The Art Salon is honoured to present a collection of works by Australian woman artist Florence Dearling (1895 – 1988), to lead the auction this week on Thursday 10 February 2022. The collection of fourteen artworks features landscapes and figure studies painted in Melbourne using oil paints, the artist’s preferred subject matter and medium. Many of the artist’s works remained in her home after she passed away and were sold by distant relatives, which is where the artworks in this collection were acquired.
Florence Dearling was a notably prolific artist who studied and exhibited widely across Australia at the West Australian Society of Artists, the Melbourne Society of Women Painters and Sculptors and the Victorian Artists Society and held solo exhibitions in the 1920s in Perth and at the Park Gallery Melbourne in 1947. Florence later exhibited and sold pieces by word of mouth and social contacts at a gallery she set up at her house in Heidelberg.
Studying art in Adelaide and Melbourne and earlier at Claremont Teachers College and the West Australian School of Art, Florence also worked as a teacher for the West Australian Education Department in 1914-1915. In Sydney she studied with Dattilo Rubbo and Will Ashton at the school run by the Royal Art Society c1922-1923. Ashton’s late Heidelberg School Impressionism style became central to her practice. Her petite landscapes are particularly well executed, the brushstrokes are lively, and the sense of light and form is very evocative.
By 1941, Florence enrolled at the National Gallery of Victoria School with Will Rowell, Charles Wheeler and Sir William Dargie as teachers. At her 1947 solo exhibition, Clive Turnbull thought that she was “a promising young painter”, (although she was in her early 50s), and the Age remarked “Although her sketches are naturally of mixed quality, there is nevertheless a feeling of spaciousness and atmosphere throughout, an indication that Miss Dearling’s work is basically sound.” (11 November 1947) In the later 1950s Florence studied with George Bell, whom she regarded as the best art teacher she had worked with and who influenced her to paint a number of Modernist works, however Impressionist landscapes were her favoured style.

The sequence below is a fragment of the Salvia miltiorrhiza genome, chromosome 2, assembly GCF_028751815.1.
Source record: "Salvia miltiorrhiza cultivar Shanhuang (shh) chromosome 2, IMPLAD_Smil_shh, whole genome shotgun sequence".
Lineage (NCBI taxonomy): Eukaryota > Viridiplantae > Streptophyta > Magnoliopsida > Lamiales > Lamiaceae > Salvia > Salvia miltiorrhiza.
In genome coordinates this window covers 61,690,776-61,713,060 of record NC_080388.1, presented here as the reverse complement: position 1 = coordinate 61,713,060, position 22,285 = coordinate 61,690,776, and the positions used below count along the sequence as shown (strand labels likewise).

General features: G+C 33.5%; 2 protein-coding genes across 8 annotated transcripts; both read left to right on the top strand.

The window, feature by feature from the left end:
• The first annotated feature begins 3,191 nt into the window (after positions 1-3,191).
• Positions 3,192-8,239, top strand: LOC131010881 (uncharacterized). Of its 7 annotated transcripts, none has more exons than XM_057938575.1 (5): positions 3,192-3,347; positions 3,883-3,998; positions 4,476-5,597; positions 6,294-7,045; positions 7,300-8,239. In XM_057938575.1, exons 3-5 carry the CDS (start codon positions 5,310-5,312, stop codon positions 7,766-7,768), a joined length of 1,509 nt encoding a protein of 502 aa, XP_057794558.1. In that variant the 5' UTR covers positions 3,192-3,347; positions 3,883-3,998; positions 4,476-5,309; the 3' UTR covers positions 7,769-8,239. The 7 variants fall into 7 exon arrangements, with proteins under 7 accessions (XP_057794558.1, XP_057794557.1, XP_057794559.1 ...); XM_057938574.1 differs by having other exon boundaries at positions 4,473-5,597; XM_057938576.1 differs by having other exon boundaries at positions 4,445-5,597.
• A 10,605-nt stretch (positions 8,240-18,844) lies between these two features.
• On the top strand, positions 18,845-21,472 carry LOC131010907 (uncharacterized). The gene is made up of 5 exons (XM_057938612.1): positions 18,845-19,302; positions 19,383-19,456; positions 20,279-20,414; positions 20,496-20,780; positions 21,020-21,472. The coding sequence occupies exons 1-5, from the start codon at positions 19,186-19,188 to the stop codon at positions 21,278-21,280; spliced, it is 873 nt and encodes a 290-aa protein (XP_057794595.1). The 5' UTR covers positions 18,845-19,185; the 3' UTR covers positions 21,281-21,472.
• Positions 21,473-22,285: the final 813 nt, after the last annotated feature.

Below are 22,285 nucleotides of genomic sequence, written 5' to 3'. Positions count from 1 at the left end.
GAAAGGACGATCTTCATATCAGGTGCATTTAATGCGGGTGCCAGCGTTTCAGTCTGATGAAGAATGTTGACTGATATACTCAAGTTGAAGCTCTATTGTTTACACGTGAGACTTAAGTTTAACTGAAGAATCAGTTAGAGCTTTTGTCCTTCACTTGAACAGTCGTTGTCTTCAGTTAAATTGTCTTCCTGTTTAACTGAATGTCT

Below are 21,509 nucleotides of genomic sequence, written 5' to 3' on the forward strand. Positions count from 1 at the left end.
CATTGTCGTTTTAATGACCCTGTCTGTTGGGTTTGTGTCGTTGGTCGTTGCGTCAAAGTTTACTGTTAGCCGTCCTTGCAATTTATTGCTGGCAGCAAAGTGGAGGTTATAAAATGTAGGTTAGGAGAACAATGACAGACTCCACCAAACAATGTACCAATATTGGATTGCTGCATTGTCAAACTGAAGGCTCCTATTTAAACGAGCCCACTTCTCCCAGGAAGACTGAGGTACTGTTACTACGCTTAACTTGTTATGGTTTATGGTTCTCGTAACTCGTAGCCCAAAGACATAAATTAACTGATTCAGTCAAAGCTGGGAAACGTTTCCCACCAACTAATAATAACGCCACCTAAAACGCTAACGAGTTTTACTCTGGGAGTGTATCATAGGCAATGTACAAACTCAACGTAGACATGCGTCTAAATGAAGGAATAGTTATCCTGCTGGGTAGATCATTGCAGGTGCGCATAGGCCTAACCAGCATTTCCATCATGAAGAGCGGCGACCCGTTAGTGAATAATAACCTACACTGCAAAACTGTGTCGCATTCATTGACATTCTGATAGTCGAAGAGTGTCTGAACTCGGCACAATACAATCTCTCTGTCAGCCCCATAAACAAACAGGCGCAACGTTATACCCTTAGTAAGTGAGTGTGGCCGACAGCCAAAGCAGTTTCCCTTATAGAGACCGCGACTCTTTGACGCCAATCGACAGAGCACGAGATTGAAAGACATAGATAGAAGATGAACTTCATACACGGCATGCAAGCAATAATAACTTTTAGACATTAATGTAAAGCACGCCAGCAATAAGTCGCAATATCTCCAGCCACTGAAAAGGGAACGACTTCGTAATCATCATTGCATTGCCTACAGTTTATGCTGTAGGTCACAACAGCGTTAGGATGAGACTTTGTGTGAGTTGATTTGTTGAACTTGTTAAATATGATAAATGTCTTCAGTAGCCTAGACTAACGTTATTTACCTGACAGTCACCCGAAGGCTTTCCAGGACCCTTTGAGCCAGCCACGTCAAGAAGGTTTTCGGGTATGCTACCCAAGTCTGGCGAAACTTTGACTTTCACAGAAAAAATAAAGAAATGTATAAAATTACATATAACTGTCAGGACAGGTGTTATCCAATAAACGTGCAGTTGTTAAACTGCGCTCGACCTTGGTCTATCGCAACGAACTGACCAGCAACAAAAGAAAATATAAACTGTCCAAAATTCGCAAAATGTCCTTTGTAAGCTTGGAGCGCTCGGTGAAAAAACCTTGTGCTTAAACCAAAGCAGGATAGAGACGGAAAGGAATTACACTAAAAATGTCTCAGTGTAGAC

In 1958 she was part of a group who presented an all women show at the Victorian Artists Society, an unusual event for that decade, as male artists dominated all sectors of the professional art world.
Highlights from this collection include the petite landscape Great Ocean Road (Lot 1). The frame is unique and simplistic in its modern style and complements the temperament of the work, without detracting from the piece itself. The coloured burgundy highlights in the foreground juxtaposed with the vivid greens and blues of the coastal scene, create a sense of balance and serenity in this peaceful scene of nature.
Another work to note is Vivid Moutainscape (Lot 3), my personal favourite. The Impressionist brushstrokes, the rolling hills, soft tactile clouds that reflect the shadows of the mountains and the pastel tones of violets, blues, and greens, harmonise across the canvas and captivate the viewer’s eye.
I would also like to highlight one of Florence’s portraits in this collection as she was renowned for her figure studies in addition to her landscapes. In the Portrait of a Woman (Lot 13), the sitter appears as a Headmistress, portrayed by her school teacher manner of dress and stern facial expression; motifs often used for such portraits. However, the red cardigan which matches the woman’s rouge lipstick, and her glistening pearl earrings are additional touches that seek to soften the women’s austere nature.
This week’s Art Salon presents a unique opportunity to view works by Florence Dearling. Only a small number of her artworks have appeared on the secondary market over the last 30 years, as many are held in private collections across Australia.
Browse the full catalogue of works online from Wednesday 9th February.
Amanda North / Art Salon Manager
Juliette Peers / Historian
Banner Image: Florence Dearling, Great Ocean Road, Oil on Canvas Board, 17.5 X 23cm. $300-500